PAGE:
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Up to 40,000 Army National Guard soldiers across the country – about 13% of the force – have not gotten the mandated COVID-19 vaccine, and as the deadline for shots looms, at least 14,000 of them have flatly refused and could be forced out of the service.
Guard soldiers have until Thursday to get the vaccine. According to data obtained by The Associated Press, between 20% to 30% of Guard members in six states are not vaccinated, and more than 10% in 43 other states still need shots.
Guard leaders say states are doing all they can to encourage soldiers to get vaccinated by the deadline. And they said they will work with the roughly 7,000 who have sought exemptions, which are almost all for religious reasons.
“We’re going to give every soldier every opportunity to get vaccinated and continue their military career. Every soldier that is pending an exemption, we will continue to support them through their process,” said Lt. Gen. Jon Jensen, director of the Army National Guard, in an Associated Press interview. “We’re not giving up on anybody until the separation paperwork is signed and completed. There’s still time.”
“When you’re looking at, 40,000 soldiers that potentially are in that unvaccinated category, absolutely there’s readiness implications on that and concerns associated with that,” said Jensen. “That’s a significant chunk.”
Overall, according to the data obtained by the AP, about 85% of all Army Guard soldiers are fully vaccinated. Officials said that if those with one shot are counted, 87% are at least partially vaccinated.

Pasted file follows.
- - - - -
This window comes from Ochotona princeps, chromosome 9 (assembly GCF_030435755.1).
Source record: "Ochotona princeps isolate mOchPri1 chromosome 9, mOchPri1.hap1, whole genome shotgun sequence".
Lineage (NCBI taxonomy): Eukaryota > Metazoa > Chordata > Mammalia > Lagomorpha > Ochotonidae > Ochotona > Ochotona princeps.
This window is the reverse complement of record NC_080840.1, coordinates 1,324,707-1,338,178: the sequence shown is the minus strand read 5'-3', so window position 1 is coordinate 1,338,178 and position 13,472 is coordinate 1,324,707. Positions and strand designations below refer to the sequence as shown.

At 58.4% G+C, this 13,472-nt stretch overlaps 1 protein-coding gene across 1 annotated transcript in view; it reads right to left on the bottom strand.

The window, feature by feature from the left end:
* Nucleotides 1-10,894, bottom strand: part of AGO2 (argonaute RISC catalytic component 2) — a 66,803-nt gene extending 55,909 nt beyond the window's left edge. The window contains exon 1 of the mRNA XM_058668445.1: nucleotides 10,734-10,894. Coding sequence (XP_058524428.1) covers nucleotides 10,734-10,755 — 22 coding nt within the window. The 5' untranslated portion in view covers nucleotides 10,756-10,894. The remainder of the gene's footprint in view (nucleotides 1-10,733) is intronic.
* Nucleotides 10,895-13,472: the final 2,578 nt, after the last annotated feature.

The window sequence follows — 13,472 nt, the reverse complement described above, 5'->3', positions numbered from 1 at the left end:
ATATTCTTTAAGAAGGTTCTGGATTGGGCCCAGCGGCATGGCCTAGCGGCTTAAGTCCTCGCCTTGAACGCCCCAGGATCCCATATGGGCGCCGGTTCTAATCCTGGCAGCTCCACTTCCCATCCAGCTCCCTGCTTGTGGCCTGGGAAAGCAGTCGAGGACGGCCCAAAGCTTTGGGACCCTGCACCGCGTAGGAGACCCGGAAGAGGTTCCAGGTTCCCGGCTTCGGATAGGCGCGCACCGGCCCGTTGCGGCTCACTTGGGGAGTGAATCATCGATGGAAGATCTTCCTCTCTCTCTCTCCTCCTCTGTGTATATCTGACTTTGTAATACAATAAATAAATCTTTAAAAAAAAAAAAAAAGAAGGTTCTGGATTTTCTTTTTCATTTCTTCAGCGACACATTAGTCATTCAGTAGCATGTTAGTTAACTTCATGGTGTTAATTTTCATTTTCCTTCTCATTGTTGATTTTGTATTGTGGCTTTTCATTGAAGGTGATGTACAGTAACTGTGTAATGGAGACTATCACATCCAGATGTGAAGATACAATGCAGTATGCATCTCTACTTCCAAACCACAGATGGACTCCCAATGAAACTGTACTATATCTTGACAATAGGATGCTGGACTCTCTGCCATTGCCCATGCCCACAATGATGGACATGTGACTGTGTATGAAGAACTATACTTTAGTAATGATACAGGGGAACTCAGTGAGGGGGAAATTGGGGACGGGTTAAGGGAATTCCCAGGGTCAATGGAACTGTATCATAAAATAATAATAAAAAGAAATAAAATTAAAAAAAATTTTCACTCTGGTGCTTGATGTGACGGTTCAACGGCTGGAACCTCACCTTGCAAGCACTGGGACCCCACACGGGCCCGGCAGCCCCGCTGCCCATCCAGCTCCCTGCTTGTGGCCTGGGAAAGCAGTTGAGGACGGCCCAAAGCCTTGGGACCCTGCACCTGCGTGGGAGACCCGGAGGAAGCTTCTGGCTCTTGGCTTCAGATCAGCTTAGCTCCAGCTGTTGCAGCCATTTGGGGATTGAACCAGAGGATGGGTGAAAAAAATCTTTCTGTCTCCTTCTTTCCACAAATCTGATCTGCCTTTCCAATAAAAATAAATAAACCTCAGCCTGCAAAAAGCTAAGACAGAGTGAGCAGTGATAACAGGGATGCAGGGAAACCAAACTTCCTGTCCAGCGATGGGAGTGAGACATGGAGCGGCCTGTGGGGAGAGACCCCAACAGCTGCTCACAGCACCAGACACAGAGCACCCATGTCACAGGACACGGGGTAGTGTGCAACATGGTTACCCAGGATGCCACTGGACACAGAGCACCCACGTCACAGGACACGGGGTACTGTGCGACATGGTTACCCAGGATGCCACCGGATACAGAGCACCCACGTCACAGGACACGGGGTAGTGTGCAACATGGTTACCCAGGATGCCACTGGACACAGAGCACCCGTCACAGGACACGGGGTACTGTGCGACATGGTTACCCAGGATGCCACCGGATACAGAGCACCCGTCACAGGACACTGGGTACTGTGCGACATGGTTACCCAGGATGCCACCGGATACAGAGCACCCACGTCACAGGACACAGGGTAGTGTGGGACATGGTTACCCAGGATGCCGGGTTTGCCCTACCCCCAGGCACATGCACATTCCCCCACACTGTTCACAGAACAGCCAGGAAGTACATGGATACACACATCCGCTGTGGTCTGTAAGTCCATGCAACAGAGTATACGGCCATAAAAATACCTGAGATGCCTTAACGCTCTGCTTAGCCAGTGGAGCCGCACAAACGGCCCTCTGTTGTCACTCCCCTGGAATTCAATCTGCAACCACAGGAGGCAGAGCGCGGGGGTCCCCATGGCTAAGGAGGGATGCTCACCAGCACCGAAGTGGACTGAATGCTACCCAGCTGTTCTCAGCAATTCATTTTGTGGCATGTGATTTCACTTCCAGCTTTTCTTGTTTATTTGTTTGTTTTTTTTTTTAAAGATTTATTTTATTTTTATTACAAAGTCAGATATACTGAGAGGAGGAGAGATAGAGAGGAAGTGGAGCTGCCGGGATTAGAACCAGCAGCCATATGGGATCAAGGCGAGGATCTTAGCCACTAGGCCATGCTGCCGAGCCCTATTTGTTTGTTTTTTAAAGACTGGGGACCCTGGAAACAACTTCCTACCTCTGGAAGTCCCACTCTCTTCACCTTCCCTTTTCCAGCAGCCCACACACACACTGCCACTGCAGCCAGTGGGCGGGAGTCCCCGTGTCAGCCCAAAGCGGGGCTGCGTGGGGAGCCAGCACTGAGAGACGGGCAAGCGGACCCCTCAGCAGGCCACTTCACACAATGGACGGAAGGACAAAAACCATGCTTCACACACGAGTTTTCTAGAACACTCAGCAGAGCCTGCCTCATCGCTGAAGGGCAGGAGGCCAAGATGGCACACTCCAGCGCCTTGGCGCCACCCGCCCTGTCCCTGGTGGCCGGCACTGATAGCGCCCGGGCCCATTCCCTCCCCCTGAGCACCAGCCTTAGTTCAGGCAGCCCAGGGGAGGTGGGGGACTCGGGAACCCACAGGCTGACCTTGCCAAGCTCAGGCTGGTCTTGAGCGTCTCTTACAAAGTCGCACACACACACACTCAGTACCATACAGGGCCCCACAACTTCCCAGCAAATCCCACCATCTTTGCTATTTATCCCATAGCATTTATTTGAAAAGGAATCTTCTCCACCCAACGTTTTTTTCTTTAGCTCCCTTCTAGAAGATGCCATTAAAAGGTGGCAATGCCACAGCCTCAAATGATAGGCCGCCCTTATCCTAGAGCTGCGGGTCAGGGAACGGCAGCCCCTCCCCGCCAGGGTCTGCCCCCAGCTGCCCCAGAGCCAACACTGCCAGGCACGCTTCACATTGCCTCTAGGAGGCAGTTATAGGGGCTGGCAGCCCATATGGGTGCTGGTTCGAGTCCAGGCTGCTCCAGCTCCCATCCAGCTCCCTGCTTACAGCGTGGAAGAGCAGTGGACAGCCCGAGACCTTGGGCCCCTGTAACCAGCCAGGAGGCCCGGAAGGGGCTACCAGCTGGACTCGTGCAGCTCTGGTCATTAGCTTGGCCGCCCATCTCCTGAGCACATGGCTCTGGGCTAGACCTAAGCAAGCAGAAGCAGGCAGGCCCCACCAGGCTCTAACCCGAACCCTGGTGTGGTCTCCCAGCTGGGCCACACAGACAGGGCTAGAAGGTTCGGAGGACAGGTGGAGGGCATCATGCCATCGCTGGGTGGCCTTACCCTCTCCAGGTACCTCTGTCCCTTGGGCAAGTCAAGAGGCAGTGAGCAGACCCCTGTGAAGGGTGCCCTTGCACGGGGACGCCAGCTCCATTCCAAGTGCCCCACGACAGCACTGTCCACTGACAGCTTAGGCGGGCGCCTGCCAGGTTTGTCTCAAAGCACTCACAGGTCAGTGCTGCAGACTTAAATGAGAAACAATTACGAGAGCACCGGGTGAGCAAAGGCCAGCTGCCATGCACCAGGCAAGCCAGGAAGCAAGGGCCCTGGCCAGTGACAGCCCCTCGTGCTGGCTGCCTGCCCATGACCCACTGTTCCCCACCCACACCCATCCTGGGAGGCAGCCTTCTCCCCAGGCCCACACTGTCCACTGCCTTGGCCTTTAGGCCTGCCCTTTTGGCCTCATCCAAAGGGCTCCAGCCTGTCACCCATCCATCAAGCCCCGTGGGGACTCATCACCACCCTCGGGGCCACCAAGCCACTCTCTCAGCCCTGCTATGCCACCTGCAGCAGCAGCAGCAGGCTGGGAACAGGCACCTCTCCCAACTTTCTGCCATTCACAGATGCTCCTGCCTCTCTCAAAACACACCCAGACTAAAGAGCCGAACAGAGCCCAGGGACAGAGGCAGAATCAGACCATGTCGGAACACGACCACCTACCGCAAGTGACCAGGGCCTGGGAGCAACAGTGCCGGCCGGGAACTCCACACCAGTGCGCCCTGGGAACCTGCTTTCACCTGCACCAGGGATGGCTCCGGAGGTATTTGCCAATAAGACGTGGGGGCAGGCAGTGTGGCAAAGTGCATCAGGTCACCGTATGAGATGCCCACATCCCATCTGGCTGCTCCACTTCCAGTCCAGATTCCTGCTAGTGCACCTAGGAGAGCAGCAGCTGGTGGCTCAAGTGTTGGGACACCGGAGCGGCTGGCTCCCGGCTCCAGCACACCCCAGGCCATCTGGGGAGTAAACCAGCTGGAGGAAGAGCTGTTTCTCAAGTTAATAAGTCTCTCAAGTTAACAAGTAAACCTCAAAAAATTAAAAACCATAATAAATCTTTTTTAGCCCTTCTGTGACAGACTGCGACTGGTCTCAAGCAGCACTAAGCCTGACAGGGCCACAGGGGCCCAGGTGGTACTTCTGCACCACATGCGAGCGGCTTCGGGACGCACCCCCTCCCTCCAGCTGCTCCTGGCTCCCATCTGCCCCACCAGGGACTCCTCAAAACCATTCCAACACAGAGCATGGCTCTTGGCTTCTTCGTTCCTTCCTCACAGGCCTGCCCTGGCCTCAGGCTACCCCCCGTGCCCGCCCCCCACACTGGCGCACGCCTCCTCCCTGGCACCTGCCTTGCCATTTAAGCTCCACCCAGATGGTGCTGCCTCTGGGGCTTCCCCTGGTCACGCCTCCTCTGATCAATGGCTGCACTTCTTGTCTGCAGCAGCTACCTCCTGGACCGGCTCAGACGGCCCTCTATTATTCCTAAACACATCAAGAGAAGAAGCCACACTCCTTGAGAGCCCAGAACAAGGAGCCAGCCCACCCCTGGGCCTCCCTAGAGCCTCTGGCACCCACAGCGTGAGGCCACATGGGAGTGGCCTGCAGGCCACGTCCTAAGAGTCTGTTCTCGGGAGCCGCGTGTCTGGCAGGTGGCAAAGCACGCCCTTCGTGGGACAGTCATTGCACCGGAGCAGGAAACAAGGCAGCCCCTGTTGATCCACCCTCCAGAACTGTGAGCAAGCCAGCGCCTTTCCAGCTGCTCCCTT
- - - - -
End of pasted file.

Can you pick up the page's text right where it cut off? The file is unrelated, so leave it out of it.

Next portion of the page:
Across the country, in all but one case, Guard soldiers are vaccinated at a higher rate than the general population in their state. Only in New Jersey is the percentage of vaccinated Guard solders very slightly lower than the state’s overall population, as of earlier this month when the data was collected.
The three U.S. territories – Virgin Islands, Guam and Puerto Rico – and the District of Columbia, all have more than 90% of their soldiers fully vaccinated. The highest percentage is in Hawaii, with nearly 97%, while the lowest is Oklahoma, at just under 70%.
Guard leaders in the states have run special shot programs, and provided as much information as possible to their forces in order to keep them on the job.
In Tennessee, they set up small teams in the east, west and central regions and did monthly events providing vaccines to troops who wanted them. And every Wednesday, Guard members could make appointments for shots in the middle Tennessee region, in Smyrna. In addition, in early June they called in all soldiers who have so far refused the vaccine.
“We held a big, mass event,” said Army Guard Col. Keith Evans. “We had all of our medical providers here. So if there were any questions to clear up, any misconceptions, any misinformation, we had all of our data and were able to provide them all the information.”
Evans, who is commander of his Army Guard’s medical readiness command, said they also had recruiting and other leaders there who could explain what would happen if soldiers chose to not get the shot and ended up leaving the Guard.
“We wanted to let them know what benefits they had earned because these are soldiers that had done their time, served their country,” said Evans.
Officials say they believe the information campaign has been working. Jensen said about 1,500 soldiers a week around the country are moving into the vaccinated category. “We expect, as we approach the deadline, that we’ll see some larger growth.”
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